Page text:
cover art · romance · women's fiction

Can you judge a book by its cover?

A few months ago I took part in a book tour with Brook Cottage Books for my contemporary women’s fiction novel, A Way from Heart to Heart. It was good fun and a great experience, and I’m happy to say there were lots of great reviews. One interesting point came up when one of the bloggers asked her readers for feedback on the cover.

First of all, if you haven’t read the book, this is the blurb: Kate Hemingway’s world comes crashing down when she’s told of her husband’s death in Afghanistan. The man who brings her the news is Paul, her husband’s reserved friend. When Paul agrees to accompany Kate and a group of disadvantaged teenagers on a trip to the Yorkshire moors, he reveals something he’s kept secret for years, and Kate sees him in a different light. But how can she ever risk her young son’s happiness again?

You might know that, although the novel is set partly in London and partly on the Yorkshire moors, I took the title from an Afghan proverb: There is a way from heart to heart. I thought this summed up the theme of my novel perfectly, which is that, no matter how distant we appear to be from one another – through age, experience, culture, or whatever – love can always find a way.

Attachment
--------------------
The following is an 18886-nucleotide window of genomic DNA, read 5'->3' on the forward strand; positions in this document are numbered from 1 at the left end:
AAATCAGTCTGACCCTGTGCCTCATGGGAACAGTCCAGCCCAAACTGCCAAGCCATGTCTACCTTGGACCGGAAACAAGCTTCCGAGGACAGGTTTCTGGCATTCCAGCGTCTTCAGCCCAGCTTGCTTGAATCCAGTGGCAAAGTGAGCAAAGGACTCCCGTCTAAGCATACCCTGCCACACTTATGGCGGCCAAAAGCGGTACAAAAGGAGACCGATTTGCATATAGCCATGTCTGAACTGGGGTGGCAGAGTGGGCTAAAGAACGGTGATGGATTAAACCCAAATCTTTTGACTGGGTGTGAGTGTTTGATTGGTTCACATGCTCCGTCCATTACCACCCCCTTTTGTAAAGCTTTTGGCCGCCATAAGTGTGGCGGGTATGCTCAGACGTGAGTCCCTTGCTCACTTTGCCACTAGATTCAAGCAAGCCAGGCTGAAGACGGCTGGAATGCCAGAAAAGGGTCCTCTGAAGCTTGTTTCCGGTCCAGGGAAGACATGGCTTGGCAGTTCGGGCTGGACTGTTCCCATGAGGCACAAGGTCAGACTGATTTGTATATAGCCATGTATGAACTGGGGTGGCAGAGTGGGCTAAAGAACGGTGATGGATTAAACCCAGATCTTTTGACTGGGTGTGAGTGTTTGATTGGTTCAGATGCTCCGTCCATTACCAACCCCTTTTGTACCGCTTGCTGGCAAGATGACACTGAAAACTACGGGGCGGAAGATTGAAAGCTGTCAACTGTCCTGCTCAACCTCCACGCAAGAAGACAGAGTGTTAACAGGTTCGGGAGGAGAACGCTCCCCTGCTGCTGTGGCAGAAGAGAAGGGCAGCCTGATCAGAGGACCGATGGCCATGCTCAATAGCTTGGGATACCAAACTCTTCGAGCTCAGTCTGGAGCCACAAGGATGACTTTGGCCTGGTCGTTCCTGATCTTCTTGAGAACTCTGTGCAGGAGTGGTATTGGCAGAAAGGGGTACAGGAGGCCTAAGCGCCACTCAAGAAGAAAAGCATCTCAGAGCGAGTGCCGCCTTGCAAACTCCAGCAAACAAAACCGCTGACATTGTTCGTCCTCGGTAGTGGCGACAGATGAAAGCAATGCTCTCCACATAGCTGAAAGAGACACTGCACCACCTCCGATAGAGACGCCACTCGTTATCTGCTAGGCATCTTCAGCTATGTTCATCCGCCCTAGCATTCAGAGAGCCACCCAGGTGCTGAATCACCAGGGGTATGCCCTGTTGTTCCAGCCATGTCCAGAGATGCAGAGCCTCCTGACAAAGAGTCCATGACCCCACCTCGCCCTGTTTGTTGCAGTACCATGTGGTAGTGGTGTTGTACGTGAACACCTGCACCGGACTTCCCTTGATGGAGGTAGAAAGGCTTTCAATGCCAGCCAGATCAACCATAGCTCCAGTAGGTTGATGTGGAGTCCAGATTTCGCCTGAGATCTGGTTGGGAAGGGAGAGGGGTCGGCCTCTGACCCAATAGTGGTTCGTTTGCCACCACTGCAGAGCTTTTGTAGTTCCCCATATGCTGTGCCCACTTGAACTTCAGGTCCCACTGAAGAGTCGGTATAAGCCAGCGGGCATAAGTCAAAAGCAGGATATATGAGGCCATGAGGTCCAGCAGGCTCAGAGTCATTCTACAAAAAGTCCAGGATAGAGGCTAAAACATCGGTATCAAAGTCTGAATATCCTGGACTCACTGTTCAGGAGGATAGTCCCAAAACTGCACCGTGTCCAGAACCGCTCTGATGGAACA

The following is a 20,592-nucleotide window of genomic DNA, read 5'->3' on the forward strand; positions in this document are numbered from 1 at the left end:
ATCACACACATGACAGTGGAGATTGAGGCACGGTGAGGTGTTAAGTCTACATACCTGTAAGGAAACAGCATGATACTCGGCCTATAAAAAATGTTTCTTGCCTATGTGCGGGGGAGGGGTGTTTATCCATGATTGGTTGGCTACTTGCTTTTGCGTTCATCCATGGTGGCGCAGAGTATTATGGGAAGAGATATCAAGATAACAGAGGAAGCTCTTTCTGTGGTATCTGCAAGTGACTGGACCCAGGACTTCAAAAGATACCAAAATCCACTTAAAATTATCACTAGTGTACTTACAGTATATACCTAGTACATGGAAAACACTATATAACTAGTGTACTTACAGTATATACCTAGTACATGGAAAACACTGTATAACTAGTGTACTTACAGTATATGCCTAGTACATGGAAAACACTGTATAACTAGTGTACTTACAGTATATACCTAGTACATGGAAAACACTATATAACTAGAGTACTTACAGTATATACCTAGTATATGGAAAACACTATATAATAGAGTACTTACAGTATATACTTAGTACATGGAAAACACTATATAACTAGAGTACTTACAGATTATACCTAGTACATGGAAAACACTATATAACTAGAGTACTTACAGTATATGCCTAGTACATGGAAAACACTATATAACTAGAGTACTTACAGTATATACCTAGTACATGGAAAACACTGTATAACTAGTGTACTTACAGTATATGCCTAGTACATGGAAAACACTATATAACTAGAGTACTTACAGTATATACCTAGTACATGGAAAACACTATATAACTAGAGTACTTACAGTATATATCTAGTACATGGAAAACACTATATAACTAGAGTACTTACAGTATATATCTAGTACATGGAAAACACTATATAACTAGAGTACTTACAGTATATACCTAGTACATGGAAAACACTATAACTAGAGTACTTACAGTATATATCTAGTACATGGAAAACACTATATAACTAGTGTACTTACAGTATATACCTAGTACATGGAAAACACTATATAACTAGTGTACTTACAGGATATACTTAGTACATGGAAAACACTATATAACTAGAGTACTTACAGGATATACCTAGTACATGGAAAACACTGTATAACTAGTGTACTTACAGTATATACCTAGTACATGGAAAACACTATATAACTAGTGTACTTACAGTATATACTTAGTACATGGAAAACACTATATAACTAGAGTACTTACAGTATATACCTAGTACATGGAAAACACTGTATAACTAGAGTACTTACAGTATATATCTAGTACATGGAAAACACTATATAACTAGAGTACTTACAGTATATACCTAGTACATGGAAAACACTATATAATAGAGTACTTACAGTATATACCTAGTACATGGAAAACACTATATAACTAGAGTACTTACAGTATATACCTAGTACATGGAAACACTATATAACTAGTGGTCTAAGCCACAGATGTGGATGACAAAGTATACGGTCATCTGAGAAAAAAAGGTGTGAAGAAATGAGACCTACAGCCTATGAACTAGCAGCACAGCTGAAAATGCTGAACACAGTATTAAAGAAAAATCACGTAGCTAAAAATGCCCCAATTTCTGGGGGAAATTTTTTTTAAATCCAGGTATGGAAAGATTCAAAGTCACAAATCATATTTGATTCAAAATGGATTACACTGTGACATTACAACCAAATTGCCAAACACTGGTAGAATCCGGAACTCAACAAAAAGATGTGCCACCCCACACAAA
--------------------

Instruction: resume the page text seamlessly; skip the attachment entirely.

Here’s the original cover for my book, which I loved:

a way from heart to heart, helena fairfaxThe feedback on the book tour, though, was that although readers really liked it, it didn’t convey accurately what the book was about. I do love this cover, but after discussion with my publisher we agreed to change it, so that readers would have a clearer idea of what’s in the story. I’m excited to say that I now have a new cover. And here it is!